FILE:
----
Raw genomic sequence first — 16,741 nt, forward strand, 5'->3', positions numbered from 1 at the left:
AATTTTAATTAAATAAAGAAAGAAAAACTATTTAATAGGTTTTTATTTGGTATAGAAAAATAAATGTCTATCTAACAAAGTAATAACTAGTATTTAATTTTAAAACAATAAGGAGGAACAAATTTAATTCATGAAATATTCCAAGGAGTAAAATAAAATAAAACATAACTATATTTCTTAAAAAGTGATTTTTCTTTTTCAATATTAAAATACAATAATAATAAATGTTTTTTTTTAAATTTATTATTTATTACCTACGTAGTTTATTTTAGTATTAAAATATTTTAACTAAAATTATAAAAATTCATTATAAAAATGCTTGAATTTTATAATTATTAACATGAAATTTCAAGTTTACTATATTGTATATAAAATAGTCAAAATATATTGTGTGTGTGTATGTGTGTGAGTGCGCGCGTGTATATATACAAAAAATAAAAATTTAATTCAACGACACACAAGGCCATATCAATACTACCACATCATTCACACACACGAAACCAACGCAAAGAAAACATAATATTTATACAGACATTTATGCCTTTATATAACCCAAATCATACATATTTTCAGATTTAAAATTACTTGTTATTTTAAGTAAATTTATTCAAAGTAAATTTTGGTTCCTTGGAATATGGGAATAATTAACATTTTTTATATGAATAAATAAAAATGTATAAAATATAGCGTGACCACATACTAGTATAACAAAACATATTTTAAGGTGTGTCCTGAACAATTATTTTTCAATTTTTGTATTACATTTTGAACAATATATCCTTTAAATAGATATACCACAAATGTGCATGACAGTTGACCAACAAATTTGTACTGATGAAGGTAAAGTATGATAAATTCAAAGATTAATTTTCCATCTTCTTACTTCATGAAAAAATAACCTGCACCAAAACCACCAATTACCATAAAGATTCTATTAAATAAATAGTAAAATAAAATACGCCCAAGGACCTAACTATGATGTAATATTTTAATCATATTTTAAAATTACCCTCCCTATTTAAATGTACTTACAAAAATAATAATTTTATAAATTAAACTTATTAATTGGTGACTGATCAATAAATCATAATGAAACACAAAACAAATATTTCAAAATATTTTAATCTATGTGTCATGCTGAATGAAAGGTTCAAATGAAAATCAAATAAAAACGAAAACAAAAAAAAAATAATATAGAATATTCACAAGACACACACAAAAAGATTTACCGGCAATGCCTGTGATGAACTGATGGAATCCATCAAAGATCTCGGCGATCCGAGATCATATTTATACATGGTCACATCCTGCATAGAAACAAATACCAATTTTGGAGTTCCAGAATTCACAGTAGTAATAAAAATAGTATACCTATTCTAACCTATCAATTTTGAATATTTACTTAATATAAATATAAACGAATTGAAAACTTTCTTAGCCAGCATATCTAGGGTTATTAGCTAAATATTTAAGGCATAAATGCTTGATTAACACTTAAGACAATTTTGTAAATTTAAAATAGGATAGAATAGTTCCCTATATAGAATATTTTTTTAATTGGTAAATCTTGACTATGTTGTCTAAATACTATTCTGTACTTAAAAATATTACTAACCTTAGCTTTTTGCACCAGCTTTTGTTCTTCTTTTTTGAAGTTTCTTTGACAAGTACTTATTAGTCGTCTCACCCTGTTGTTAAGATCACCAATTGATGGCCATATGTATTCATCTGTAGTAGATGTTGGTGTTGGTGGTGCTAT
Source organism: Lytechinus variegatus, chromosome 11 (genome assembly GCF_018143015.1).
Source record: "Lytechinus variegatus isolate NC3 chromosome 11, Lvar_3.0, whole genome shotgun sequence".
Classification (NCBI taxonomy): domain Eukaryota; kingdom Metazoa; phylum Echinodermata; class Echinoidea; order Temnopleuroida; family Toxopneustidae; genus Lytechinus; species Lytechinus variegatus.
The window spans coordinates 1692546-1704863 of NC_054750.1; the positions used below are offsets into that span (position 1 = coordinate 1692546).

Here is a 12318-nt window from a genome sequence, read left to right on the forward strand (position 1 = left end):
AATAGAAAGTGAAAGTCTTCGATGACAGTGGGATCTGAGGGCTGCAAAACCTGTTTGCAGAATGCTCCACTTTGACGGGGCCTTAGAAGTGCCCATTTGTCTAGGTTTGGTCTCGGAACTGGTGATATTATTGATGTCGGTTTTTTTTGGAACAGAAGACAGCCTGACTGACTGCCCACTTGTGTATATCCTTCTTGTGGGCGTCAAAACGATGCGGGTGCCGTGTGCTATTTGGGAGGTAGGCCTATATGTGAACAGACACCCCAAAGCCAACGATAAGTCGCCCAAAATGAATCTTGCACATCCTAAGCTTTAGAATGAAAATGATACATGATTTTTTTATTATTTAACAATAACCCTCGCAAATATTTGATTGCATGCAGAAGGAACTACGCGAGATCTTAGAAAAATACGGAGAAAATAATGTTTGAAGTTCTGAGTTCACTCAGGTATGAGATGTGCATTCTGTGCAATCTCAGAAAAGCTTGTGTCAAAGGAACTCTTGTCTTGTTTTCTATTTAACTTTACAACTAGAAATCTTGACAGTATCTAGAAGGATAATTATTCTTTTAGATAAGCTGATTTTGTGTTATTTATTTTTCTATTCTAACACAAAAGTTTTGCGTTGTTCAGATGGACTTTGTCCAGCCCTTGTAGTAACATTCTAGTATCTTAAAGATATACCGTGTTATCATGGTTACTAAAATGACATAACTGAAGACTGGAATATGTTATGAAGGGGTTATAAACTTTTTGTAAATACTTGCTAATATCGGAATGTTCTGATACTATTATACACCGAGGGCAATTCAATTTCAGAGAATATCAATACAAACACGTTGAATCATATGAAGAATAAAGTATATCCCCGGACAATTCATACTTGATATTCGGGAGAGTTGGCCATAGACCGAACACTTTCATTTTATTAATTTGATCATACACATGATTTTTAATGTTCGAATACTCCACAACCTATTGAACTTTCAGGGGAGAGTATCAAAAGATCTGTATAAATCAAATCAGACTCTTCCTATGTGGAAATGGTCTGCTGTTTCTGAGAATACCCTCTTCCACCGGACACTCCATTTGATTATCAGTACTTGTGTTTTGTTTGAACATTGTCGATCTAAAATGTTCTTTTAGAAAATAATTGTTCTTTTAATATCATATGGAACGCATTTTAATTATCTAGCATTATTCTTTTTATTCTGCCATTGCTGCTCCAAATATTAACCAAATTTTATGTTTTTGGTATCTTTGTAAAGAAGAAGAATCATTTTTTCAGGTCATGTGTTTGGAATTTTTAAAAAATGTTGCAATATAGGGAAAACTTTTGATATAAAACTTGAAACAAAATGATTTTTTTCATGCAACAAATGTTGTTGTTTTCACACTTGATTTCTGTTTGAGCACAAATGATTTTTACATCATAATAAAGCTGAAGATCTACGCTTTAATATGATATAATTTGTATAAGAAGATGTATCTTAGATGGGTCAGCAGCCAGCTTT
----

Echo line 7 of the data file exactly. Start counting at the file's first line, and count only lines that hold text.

Here is a 12318-nt window from a genome sequence, read left to right on the forward strand (position 1 = left end):